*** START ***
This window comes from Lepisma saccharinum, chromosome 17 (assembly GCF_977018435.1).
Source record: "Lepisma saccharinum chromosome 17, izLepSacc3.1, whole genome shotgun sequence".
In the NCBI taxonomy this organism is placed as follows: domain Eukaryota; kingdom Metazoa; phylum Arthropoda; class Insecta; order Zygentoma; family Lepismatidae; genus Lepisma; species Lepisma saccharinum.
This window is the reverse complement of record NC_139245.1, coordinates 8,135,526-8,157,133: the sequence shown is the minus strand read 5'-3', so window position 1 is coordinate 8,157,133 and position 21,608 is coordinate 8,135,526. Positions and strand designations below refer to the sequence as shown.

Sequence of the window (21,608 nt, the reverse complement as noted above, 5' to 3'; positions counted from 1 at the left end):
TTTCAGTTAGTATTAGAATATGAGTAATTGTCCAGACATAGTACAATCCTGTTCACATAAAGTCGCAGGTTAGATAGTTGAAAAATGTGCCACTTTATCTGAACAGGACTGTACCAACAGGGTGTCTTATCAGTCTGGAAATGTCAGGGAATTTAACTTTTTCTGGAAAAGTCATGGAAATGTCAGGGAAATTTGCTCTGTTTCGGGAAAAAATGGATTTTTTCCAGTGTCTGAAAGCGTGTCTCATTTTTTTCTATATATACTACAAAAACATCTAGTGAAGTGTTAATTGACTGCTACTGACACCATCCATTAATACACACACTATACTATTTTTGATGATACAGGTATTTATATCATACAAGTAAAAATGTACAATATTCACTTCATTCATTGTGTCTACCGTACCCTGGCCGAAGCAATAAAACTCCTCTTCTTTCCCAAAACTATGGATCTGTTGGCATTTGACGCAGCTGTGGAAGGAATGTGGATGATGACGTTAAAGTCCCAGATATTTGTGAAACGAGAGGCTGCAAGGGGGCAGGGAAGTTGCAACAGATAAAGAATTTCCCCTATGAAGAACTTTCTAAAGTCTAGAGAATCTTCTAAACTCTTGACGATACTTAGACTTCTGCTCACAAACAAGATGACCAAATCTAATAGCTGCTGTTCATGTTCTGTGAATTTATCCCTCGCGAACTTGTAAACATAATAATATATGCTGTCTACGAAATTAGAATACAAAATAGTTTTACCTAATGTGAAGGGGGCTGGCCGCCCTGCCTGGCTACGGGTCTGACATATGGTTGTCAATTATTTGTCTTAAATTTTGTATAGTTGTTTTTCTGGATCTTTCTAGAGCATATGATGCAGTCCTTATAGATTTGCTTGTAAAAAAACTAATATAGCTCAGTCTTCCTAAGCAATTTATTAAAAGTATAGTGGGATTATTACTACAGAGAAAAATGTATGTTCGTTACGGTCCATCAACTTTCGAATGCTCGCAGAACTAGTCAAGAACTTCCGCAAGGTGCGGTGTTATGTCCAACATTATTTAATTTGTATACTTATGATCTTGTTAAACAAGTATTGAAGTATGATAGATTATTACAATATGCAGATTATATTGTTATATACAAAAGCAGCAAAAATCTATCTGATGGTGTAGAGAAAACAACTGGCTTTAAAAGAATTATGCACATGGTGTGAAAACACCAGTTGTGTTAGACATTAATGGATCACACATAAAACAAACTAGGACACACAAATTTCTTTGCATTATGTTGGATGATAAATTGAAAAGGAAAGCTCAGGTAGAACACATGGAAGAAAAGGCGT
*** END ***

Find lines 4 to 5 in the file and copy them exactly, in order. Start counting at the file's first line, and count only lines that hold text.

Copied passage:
This window is the reverse complement of record NC_139245.1, coordinates 8,135,526-8,157,133: the sequence shown is the minus strand read 5'-3', so window position 1 is coordinate 8,157,133 and position 21,608 is coordinate 8,135,526. Positions and strand designations below refer to the sequence as shown.

Sequence of the window (21,608 nt, the reverse complement as noted above, 5' to 3'; positions counted from 1 at the left end):